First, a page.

The study enrolled 109 patients, of whom 68 were randomized to blinded treatment and received at least one dose of study drug (see Fig. 1). The first patient was enrolled in September 2002, and the last one completed the blinded treatment in May 2004. Three patients in the entecavir group did not complete 24 weeks of blinded treatment: one patient had ongoing serum HBV DNA reduction and ALT normalization, but the investigator labeled the reason for discontinuation as ‘lack of efficacy’. Two patients discontinued due to adverse events that began at baseline: one due to elevated hepatic enzyme and serum bilirubin and one due to elevated ALT/AST. All patients who completed 24 weeks of blinded treatment continued into the open-label entecavir phase, and all but one (who was lost to follow-up) completed treatment to week 48. The two treatment groups were well balanced with respect to demographics and HBV and HIV disease characteristics (Table 1). The majority of patients were HBeAg-positive (99%) and were infected with HBV carrying lamivudine resistance-associated mutations (95%) at baseline. The mean time on lamivudine therapy before study entry was 4.5 years.
HBV DNA response
The mean HBV DNA in entecavir-treated patients was 5.52 log10 copies/ml versus 9.27 log10 copies/ml for placebo at week 24, and 4.79 log10 copies/ml versus 5.63 log10 copies/ml, respectively, at week 48. As Fig. 2 shows, entecavir treatment resulted in a rapid reduction in serum HBV DNA, with superiority versus placebo observed as early as 2 weeks (mean change from baseline for entecavir [–1.55 ± 0.14 log10 copies/ml] versus placebo [+0.05 ± 0.13 log10 copies/ml]; estimated difference −1.60 log10 copies/ml [95% CI −2.10, −1.09; P < 0.0001]). At week 24, mean changes from baseline for the entecavir (48 evaluable patients) and placebo (16 evaluable patients) groups were −3.65 and +0.11 log10 copies/ml, respectively, an estimated difference of −3.76 log10 copies/ml (95% CI −4.49, −3.04; P < 0.0001). For patients initially randomized to entecavir, the mean change from baseline in HBV DNA continued to increase during the open-label entecavir phase, reaching −4.20 log10 copies/ml at study week 48. Patients initially randomized to placebo in the double-blind phase experienced a mean change of −3.56 log10 copies/ml in HBV DNA at week 48 (i.e., after 24 weeks of entecavir treatment).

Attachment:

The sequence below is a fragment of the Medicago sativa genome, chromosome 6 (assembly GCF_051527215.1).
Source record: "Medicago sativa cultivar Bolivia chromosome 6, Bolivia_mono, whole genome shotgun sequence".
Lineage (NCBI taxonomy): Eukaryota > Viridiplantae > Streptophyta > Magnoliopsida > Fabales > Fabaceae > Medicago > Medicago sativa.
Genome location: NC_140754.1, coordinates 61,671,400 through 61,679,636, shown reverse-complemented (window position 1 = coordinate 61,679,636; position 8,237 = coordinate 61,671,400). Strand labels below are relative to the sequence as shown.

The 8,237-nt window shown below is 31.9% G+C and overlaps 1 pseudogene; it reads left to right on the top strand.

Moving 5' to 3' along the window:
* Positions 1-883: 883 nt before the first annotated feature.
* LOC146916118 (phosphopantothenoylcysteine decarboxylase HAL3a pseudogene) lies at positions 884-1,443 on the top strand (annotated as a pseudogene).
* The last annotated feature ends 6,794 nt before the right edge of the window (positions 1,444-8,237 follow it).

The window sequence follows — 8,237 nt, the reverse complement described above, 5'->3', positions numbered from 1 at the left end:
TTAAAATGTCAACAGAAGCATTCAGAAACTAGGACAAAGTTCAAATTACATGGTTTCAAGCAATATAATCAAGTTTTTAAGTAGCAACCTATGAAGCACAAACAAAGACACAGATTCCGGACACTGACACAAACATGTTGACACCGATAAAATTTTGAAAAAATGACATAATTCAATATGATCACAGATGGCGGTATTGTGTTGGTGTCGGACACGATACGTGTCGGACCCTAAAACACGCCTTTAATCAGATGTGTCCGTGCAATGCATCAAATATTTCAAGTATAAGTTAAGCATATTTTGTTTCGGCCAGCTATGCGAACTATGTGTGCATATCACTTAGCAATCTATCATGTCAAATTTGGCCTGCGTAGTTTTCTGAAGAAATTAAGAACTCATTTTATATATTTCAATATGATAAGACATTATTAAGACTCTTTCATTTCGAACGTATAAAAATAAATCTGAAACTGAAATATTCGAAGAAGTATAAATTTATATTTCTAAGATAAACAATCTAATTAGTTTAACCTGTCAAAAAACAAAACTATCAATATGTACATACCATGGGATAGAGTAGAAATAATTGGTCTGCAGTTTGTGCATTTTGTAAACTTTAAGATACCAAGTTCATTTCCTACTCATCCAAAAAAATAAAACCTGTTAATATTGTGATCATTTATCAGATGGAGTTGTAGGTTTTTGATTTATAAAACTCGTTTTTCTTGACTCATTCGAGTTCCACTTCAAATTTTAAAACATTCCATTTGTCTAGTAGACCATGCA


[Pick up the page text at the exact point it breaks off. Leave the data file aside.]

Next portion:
Six percent (3/51) of entecavir-treated patients, and no placebo recipients, achieved HBV DNA levels less than 300 copies/ml at week 24. At week 48, 8% (4/51) of patients initially randomized to entecavir and none of those who originally received placebo, achieved HBV DNA levels less than 300 copies/ml.
Serologic and biochemical responses
Among patients with an abnormal ALT at baseline, ALT normalization to 1.0 × ULN or less was observed in 34% of patients in the entecavir group and 8% of the placebo group at week 24 (P = 0.08) and in 37% of patients in the entecavir group and 46% of patients originally randomized to placebo at week 48. Loss of HBeAg occurred in one (2%) entecavir patient by week 48 and in no placebo patients (P = 0.56). HBeAg seroconversion occurred in one patient (2%) in the entecavir group at week 24, and no further seroconversions occurred by week 48.
Among the 68 patients randomized to treatment (entecavir = 51; placebo = 17), more than 95% had lamivudine-resistance substitutions M204I/V ± L180M at baseline as determined by sequencing. Genotypic analysis of paired baseline and 48-week samples was performed in 43 of the 47 entecavir-treated patients who completed 48 weeks of entecavir. Emerging substitutions associated with entecavir resistance were detected in two patients (5%). Both had M204I/V + L180M at study entry, with emergence of entecavir resistance substitutions S202C or T184S detected by week 48. No patient treated with entecavir experienced a virologic breakthrough during the first 48 weeks of treatment.
The overall frequency of adverse events was comparable between the entecavir (86%) and placebo (82%) groups during blinded treatment. The most frequently reported adverse events are shown in Table 2.
As expected in patients with CHB and concomitant treatment with anti-HIV agents, elevations of ALT and AST greater than two times the baseline values were frequently reported in both groups. ALT elevations greater than two times the baseline values and greater than 10 × ULN (ALT flares) were observed in two patients on entecavir. Both cases occurred during the double-blind phase and did not lead to treatment discontinuation. Although additional increases in ALT occurred, no additional ALT flares were observed during open-label entecavir treatment.